March 10, 2011 / 4:37 PM / 6 years ago

Analysis: U.S. offshore drillers still reeling from spill

4 Min Read

<p>Fire boat response crews battle the blazing remnants of the off shore oil rig Deepwater Horizon, off Louisiana, in this handout photograph taken on April 21, 2010 and obtained on April 22.U.S. Coast Guard/Handout</p>

HOUSTON (Reuters) - Oil drilling in the deepwater Gulf of Mexico is still stuck in neutral even after U.S. regulators last month issued the first new drilling permit since the deadly 2010 Macondo well blowout.

Nearly a year after BP Plc's mile-deep Macondo well ruptured in April 2010, triggering an explosion aboard the Deepwater Horizon drilling rig that killed 11 people, executives at the high-profile CERAWeek energy conference in Houston marked few reasons for optimism about a recovery of drilling in the Gulf.

"The deepwater drilling moratorium has been lifted in name only," said John Hess, chief executive of Hess Corp, referring to U.S. regulators' move on February 28 to approve a permit for Noble Energy Inc to drill about 70 miles off the Louisiana coast.

The Obama Administration imposed a temporary ban on drilling at depths greater than 500 feet shortly after the BP disaster. The moratorium was officially lifted last October, but Noble has received the only deepwater permit since then.

Noble Chief Executive Charles Davidson said at the conference that regulators need to approve permits for more wells, new ones as well as ongoing drilling projects like the Noble well that was interrupted by last year's ban.

"One permit does not make a deepwater industry," Davidson said. "We have to do more than just these few wells that were drilling before the moratorium."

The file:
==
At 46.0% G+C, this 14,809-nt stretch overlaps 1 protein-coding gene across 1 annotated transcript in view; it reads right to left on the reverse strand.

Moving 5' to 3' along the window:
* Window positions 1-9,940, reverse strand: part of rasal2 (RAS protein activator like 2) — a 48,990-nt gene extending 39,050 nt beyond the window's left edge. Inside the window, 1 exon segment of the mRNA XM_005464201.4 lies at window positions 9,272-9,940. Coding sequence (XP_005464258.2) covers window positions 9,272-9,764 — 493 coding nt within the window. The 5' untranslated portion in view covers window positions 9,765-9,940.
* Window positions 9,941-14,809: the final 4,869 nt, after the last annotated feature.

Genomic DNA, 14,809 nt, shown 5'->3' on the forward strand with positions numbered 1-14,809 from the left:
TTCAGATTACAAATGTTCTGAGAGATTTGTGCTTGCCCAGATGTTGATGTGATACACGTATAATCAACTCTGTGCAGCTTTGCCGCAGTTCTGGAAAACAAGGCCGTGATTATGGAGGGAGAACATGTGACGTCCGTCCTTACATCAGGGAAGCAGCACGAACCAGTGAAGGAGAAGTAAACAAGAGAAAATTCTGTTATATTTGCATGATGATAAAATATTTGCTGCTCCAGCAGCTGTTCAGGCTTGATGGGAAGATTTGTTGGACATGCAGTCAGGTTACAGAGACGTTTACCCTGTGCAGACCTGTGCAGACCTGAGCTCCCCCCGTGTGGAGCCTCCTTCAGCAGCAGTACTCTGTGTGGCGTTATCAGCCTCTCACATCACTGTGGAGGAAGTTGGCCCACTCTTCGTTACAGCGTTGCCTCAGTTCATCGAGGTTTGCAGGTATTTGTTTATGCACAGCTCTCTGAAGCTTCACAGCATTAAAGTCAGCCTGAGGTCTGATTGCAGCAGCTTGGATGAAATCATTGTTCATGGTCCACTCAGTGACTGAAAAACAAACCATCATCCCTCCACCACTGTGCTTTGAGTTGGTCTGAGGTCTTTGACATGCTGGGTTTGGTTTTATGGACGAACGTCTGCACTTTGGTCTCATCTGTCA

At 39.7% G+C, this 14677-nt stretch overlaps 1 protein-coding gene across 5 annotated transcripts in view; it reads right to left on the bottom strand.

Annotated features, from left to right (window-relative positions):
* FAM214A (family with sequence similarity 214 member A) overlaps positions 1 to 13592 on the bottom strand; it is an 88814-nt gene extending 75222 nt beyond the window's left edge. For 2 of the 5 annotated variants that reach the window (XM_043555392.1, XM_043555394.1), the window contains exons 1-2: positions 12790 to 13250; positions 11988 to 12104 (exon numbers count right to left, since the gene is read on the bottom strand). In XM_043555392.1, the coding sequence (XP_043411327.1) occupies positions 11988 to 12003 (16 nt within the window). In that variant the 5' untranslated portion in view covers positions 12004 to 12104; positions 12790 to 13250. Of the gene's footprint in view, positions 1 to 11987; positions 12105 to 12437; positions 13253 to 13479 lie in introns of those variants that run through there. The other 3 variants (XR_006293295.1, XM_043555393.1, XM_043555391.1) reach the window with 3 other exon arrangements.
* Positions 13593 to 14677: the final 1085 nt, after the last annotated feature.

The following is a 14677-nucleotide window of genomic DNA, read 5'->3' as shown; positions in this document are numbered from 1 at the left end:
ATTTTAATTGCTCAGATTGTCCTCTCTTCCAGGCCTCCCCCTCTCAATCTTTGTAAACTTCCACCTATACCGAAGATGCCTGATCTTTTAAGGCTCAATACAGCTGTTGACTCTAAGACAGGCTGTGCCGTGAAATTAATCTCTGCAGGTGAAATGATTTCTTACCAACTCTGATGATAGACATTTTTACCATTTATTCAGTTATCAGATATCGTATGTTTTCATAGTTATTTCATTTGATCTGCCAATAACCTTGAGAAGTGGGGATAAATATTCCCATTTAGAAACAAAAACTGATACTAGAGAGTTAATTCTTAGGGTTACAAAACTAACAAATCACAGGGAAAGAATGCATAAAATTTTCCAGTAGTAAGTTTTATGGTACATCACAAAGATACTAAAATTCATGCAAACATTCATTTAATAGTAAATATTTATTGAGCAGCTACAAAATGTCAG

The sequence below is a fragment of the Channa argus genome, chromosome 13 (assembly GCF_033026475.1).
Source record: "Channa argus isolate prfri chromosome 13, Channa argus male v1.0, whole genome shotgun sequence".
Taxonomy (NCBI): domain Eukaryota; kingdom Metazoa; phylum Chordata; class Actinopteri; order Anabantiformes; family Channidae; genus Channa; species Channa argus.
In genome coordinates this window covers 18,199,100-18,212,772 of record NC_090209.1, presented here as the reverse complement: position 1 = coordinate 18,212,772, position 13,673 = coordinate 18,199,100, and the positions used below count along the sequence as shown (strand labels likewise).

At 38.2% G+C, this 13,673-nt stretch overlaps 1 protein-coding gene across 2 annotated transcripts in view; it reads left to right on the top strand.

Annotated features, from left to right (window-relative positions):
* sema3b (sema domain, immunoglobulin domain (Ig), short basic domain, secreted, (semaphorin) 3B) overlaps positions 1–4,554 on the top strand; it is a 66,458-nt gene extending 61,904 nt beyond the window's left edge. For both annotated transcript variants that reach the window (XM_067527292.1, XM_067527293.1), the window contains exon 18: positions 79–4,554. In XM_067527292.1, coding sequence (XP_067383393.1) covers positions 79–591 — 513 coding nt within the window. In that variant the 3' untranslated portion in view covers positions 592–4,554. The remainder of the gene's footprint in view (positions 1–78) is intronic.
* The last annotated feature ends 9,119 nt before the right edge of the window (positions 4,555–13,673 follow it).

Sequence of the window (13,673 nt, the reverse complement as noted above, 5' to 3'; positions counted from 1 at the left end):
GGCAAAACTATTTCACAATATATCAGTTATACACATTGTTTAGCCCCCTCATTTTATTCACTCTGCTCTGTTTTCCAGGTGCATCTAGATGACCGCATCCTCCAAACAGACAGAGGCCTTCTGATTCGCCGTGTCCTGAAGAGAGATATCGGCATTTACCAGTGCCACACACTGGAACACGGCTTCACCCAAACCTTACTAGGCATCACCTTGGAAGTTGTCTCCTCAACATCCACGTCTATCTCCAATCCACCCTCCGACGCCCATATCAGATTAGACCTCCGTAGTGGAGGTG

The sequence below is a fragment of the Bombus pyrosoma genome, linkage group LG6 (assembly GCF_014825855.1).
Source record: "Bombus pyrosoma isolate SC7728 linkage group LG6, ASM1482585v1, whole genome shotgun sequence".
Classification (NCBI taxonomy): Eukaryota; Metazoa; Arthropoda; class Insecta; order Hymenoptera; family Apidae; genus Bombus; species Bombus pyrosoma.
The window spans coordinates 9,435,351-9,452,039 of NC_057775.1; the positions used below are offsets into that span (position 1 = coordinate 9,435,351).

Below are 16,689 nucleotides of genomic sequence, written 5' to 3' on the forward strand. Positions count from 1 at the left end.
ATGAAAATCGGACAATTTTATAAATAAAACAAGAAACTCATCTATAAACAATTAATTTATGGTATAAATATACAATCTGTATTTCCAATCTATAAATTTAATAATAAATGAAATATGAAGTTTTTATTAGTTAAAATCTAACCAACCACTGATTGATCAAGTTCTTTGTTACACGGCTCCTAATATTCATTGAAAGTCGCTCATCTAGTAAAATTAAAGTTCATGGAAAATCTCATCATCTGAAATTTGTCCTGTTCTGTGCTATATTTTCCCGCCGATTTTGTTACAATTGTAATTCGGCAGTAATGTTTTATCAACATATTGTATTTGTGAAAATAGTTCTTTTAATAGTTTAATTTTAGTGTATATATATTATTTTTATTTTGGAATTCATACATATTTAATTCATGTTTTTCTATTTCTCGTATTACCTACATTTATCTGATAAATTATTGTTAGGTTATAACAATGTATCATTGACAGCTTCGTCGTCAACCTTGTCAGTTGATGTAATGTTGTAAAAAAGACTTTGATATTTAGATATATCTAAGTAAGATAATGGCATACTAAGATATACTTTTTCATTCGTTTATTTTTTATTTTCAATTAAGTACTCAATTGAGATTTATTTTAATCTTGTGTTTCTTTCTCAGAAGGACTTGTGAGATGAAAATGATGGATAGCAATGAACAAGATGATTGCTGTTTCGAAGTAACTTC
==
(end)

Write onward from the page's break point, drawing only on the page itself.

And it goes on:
At CERAWeek, BP's chief executive made his first post-Macondo conference appearance to issue an apology to his industry colleagues and a warning that such disasters are not a one-in-a-million occurrence.

"One company's calamity quickly becomes every company's concern," Dudley said.

Big offshore producers like Royal Dutch Shell, Chevron Corp and Anadarko Petroleum Corp need no such reminders, as deepwater drilling remains largely idle.

The Gulf of Mexico is key factor in U.S. energy supply, providing about 30 percent of U.S. domestic oil production and 13 percent of its natural gas production.

Nexen Inc's CEO Marvin Romanow, who hopes to see permits issued for its Appomattox project in second quarter for appraisal drilling, said he is confidant of new permits since Noble's well was approved.

"It's clear they're committed to doing their work, doing everything they need to do, and moving to granting licenses to drill," Romanow said.

"We've been in the deep water of the Gulf of Mexico for 10 years. It's not a short-term game," he said.

Offshore industry frustration over drilling delays is mounting, said Gary Adams, U.S. oil and gas leader at consultancy Deloitte.

"The term I heard was that the Gulf of Mexico was on life support," Adams said.

The government's issuance of Noble's permit is an interesting sign but "it's still not being seen in the industry as the floodgates being opened," he said.

New Safety Requirements

The U.S. Bureau of Ocean Energy Management now requires companies to have quick access to rapid-response systems that can stop or contain deepwater oil spills to prevent a repeat of Macondo.

The industry responded with two efforts.

Exxon Mobil led the formation of the Marine Well Containment Company, its $1 billion partnership with Chevron, Shell and ConocoPhillips that resembles the system BP used to cap the Macondo well after a series of failures.

Helix Energy Solutions Group also led the development of another deepwater cap and containment system that features its two rigs that BP used to capture and burn off leaking oil.

William Reilly, co-chairman of a White House panel that determined that cost-cutting decisions by BP and its partners contributed to the spill, said the industry's response has been "remarkable and encouraging."

But Reilly said that safety initiatives need to be as dynamic and ready for change as technology to extract hard-to-find oil and gas, he said.

"We cannot say all is well now and that the rigs -- at least one rig -- is getting back to work," Reilly said.

Additional reporting by Bruce Nichols; Editing by Marguerita Choy

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